So, these ways to finding silence are often, even in this world of so much noise, they’re really simple. Oftentimes, we find they’re about simple conversations with other people. We wrote, recently, a new piece for Harvard Business Review on this, and we talk about how, during the drafting of the US Constitution, the delegates there in Philadelphia had a giant mound of dirt erected outside Constitution Hall, and that was because they wanted to have pristine silent attention to be able to do their work, even if they were debating and even yelling at each other sometimes. They wanted a container where there wasn’t outside noise and distraction coming in.

So, we explore how that was the result of, obviously, not a fancy technology, but just a simple conversation that could lead to a shared norm around the value of quiet attention. And this book is really about “How do we make these shifts in our own lives, like Gandhi, or as a group in a workplace, like those delegates writing the US Constitution all those years ago?”

Pete Mockaitis
All right. Thank you. Well, now, can we hear some favorite quotes?

Leigh Marz
Well, we turn to Viktor Frankl. He has, at least, this is a quote often attributed to him, psychologist and Holocaust survivor, “Between stimulus and response, there is a space. In that space is our power to choose our response. In our response lies our growth and our freedom.”

Justin Zorn
And for us, this quote really gets to the essence of what we mean by silence, not just the auditory silence; the informational and the internal. When we find this space that Frankl is talking about, this is the deep pristine attention that we’re talking about. It’s this golden silence. And there’s choice here. It’s where we find our agency.

Pete Mockaitis
All right. And a favorite book?

Leigh Marz
So many but just maybe in relation to this conversation, Chatter: The Voices in Our Head, Why It Matters, and How to Harness It by Ethan Kross because that really put…what happened actually, that book came out while we were working on this, and he really took the conversation of that internal soundscape to a new level into the mainstream, and we’re so appreciative of that, and that one little piece that he pulled out with the fact that we have 320-some state of union addresses going through our minds every day, that’s compressed speech, really, really helped us with understanding how this internal chatter is noise in many cases.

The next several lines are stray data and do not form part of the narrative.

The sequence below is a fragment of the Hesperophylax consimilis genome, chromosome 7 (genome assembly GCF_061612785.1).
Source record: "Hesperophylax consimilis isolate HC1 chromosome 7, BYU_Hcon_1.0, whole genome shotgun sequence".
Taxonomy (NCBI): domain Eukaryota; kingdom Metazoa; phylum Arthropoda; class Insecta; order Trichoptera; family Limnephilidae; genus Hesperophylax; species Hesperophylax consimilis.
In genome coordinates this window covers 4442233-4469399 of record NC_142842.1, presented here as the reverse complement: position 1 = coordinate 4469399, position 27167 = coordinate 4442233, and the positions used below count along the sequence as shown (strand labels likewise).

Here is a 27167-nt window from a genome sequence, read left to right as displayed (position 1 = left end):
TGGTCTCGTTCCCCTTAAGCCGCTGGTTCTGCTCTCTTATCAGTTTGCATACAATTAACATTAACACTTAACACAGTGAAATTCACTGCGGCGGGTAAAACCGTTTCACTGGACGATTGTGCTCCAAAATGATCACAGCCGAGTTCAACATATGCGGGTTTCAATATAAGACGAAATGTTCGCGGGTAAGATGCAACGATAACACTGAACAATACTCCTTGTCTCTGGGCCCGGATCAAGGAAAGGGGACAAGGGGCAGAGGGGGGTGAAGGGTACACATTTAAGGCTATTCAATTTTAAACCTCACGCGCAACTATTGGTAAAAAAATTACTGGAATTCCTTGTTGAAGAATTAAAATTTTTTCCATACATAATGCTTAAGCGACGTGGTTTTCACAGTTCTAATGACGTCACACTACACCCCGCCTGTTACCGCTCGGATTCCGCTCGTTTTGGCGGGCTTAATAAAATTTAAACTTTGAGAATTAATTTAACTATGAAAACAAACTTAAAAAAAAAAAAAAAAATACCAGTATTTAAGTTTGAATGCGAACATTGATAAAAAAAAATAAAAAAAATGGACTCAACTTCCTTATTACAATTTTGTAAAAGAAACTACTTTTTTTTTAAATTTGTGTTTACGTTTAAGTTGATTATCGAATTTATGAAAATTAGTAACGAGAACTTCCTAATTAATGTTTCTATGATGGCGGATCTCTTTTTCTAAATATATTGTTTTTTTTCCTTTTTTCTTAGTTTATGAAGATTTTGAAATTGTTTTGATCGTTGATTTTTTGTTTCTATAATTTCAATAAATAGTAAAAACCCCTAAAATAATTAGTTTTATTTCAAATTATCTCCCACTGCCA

Justin Zorn
Relevant to this conversation, one book that was coming up for us that we didn’t mention in our book but mentioned in a recent article, is a work of Hal Gregersen, a long-time MIT scholar. His book Questions Are the Answer is really about the notion that in group decision-making, the answers come through cultivating open space, not by trying to perform or not always by even presenting the best data but by cultivating the space where we could be together in a question, contemplating inside the inquiry. And this book is very much about how we curate and cultivate these kinds of spaces.

Pete Mockaitis
And a favorite tool?

Leigh Marz
Well, we’ll highlight the take your to-do list for a hike. I also like to take clients on the early side of brainstorming for a hike so that that’s the space that we’re thinking about this project from, not strapped to a desk.

Pete Mockaitis
All right. And is there a key nugget that you share that really seems to connect and resonate with folks; they quote it back to you often?

Justin Zorn
I would say this that I mentioned earlier about an invitation to take a temporary break from one of life’s most basic responsibilities, which is having to think of what to say.

Pete Mockaitis
All right. And if folks want to learn more or get in touch, where would you point them?

Leigh Marz
So, as you might imagine, we’re not really big on social media with a platform like silence being our thing. But you can find us at our website AstreaStrategies.com, and that’s A-S-T-E-Astrategies.com. You can contact us through the website.

Pete Mockaitis
You know, Leigh, when you said that, that reminds me of my favorite tweet of all time, which is, I read it and it just tickled me so much, it said, the tweet read, “Holding my child and just so present in this moment.”

Leigh Marz
That is the best. We’ll put that as our new favorite quote.

Justin Zorn
That is a really high-level way of throwing some shade on Twitter.

Pete Mockaitis
And do you have a final challenge or call to action for folks looking to be awesome at their jobs?

Leigh Marz
Yeah. I would say…well, I’ll say the first half is really to notice noise. Notice the auditory informational and internal noise that is getting in the way of you being awesome at your job, to really take note of it, and notice how to mitigate those things. And the second part, I’ll let Justin take on.

Justin Zorn